To illustrate the madness of Joni Mitchell, perhaps a diagram would be most illuminating. This is my carefully rendered visual representation of the first line of the brilliant ‘My Old Man’.
Yes, I know. Musical sense and structure do exist, but I don’t think Joni ever came across them.
I mention this only because I’ve been working my way through Joanna Newsom’s two-hour album Have One On Me this week, and my first thought was that Ms Newsom makes Ms Mitchell look robustly sane. There’s something about those freewheeling melodies and randomly placed chords that completely defies expectation. Wherever you think the line may be going, you can bet it isn’t going there. It can be jarring at first, especially as her lilting, distinctive voice takes some getting used to, but the effort is well worth it. Most of the songs are emotional, heartfelt and incredibly beautiful, primarily concerned with falling in and out of love. Others seem too odd to hang together at first, but open up into sheer loveliness later on.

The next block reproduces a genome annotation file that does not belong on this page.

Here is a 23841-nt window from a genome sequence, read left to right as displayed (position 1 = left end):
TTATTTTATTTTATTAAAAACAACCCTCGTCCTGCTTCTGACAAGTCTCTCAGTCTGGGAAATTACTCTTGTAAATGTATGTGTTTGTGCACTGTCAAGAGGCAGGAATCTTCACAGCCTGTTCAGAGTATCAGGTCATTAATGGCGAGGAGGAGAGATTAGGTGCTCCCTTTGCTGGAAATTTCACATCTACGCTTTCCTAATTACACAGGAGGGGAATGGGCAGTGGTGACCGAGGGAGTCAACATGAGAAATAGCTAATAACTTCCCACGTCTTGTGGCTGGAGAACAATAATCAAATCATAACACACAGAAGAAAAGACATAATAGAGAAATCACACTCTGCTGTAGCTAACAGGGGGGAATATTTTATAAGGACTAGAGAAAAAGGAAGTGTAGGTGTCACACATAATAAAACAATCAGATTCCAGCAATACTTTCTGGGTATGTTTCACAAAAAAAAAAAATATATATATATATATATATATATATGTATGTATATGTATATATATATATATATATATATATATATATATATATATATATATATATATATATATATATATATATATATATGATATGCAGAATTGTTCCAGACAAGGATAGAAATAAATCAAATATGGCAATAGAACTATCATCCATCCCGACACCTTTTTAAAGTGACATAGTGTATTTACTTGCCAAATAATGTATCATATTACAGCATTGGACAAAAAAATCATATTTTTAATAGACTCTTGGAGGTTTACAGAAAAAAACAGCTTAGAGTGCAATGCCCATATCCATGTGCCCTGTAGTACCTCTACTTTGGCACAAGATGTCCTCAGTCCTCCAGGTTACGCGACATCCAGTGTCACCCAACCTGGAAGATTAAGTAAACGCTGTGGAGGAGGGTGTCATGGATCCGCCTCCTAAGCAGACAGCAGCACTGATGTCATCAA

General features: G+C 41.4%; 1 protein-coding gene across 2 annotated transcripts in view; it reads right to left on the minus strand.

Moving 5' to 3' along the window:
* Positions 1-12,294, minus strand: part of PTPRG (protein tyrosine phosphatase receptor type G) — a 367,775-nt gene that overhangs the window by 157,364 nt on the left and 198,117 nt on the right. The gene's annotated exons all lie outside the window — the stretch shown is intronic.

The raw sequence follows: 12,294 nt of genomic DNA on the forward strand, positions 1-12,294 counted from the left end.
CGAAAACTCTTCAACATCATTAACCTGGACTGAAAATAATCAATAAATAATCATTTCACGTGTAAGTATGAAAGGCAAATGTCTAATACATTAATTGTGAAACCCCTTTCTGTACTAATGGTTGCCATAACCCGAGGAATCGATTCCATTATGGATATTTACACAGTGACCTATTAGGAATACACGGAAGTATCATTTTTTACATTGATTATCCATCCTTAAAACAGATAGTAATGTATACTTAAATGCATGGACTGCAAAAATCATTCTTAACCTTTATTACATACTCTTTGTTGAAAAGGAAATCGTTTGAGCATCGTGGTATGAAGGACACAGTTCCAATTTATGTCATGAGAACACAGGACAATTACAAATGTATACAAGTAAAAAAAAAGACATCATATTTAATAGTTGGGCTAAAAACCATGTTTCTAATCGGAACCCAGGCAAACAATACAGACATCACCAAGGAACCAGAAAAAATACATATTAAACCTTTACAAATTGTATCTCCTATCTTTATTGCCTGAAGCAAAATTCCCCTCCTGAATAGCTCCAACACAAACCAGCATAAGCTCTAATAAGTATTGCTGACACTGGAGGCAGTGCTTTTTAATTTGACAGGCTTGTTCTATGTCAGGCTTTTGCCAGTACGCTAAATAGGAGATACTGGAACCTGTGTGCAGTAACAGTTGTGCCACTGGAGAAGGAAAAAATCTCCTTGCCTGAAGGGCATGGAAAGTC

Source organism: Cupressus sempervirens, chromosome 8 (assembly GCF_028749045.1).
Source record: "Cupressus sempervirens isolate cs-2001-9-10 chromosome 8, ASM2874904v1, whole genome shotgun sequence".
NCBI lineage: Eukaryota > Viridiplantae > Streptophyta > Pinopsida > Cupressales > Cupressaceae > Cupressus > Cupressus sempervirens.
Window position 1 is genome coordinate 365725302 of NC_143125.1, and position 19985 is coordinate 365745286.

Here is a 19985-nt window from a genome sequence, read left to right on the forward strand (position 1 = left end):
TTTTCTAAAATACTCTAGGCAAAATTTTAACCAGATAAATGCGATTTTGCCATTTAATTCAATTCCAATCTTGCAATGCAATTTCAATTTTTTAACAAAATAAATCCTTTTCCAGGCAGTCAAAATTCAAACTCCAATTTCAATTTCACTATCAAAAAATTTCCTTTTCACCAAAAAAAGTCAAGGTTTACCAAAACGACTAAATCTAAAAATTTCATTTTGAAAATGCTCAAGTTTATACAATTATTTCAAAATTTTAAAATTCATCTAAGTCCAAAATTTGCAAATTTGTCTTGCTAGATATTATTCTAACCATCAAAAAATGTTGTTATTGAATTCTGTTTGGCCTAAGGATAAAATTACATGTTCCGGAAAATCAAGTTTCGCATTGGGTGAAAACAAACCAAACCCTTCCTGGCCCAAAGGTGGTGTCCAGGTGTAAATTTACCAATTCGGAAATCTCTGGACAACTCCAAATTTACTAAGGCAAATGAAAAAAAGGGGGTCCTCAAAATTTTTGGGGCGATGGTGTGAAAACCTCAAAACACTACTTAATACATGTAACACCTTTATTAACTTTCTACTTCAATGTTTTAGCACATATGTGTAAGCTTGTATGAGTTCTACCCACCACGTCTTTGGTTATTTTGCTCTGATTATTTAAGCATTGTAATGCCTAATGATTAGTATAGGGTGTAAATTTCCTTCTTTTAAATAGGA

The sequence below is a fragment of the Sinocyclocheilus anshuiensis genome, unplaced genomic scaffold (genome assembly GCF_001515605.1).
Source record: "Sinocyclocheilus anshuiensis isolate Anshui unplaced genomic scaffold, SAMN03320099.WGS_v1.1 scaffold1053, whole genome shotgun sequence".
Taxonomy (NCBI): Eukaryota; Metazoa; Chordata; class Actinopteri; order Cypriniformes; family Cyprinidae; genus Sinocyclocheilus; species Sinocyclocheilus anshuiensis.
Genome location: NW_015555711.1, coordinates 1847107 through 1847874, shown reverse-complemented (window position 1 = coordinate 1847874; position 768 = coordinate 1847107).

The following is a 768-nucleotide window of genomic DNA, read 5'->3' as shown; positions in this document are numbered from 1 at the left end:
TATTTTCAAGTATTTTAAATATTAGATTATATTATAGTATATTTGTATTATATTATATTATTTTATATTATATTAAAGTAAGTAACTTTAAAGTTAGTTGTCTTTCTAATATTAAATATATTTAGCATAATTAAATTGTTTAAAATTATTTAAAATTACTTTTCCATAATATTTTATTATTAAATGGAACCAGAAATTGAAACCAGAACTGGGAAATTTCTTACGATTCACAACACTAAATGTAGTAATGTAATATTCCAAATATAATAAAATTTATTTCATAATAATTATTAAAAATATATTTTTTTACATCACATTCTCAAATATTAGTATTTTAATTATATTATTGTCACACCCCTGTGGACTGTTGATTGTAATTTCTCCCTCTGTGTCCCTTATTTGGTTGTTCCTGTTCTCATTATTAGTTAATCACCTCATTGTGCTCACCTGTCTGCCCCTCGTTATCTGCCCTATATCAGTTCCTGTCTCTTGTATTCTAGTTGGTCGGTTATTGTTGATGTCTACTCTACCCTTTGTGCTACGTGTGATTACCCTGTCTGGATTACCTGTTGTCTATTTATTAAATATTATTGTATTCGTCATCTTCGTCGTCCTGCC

The nicest surprise was the lyrics booklet in the CD case: I sat and read it in the car like a volume of poetry, because it almost is. Take the achingly poignant ‘Does Not Suffice’, which closes the album:
It does not suffice
for you to say you hate to see me sad
because of you.
It does not suffice,
to merely lie beside each other,
as those who love each other do.
I picture you, rising up in the morning:
stretching out on your boundless bed,
beating a clear path to the shower,
scouring yourself red.
The tap of hangers,
swaying in the closet –
and empty drawers –
and everywhere I tried to love you
is yours again
and only yours.
Newsom might be an acquired taste, but I didn’t regret the time I spent acquiring.
A postscript: my very favourite verse from my favourite Joni Mitchell song, ‘A Case of You’, is as follows:
I remember that time you told me
you said: ‘Love is touching souls’.
Surely you’ve touched mine –
’cause part of you pours out of me
in these lines
from time to time.
Very true, Joni. Very true.